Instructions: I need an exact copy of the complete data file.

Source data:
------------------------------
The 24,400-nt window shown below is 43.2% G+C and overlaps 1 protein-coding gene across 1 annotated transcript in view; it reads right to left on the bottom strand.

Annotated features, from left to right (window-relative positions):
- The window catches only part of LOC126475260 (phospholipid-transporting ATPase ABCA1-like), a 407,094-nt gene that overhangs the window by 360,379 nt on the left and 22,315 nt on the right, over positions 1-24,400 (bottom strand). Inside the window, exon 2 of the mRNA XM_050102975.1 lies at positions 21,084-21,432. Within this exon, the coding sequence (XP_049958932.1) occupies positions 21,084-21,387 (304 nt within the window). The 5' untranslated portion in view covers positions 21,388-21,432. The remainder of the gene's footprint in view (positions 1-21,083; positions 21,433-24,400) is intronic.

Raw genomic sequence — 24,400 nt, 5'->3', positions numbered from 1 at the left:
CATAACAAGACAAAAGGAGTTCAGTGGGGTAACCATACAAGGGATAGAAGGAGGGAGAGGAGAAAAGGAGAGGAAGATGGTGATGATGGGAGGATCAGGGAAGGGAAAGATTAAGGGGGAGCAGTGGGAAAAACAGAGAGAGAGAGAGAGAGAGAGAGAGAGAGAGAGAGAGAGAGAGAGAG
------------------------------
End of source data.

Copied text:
The 24,400-nt window shown below is 43.2% G+C and overlaps 1 protein-coding gene across 1 annotated transcript in view; it reads right to left on the bottom strand.

Annotated features, from left to right (window-relative positions):
- The window catches only part of LOC126475260 (phospholipid-transporting ATPase ABCA1-like), a 407,094-nt gene that overhangs the window by 360,379 nt on the left and 22,315 nt on the right, over positions 1-24,400 (bottom strand). Inside the window, exon 2 of the mRNA XM_050102975.1 lies at positions 21,084-21,432. Within this exon, the coding sequence (XP_049958932.1) occupies positions 21,084-21,387 (304 nt within the window). The 5' untranslated portion in view covers positions 21,388-21,432. The remainder of the gene's footprint in view (positions 1-21,083; positions 21,433-24,400) is intronic.

Raw genomic sequence — 24,400 nt, 5'->3', positions numbered from 1 at the left:
CATAACAAGACAAAAGGAGTTCAGTGGGGTAACCATACAAGGGATAGAAGGAGGGAGAGGAGAAAAGGAGAGGAAGATGGTGATGATGGGAGGATCAGGGAAGGGAAAGATTAAGGGGGAGCAGTGGGAAAAACAGAGAGAGAGAGAGAGAGAGAGAGAGAGAGAGAGAGAGAGAGAGAGAG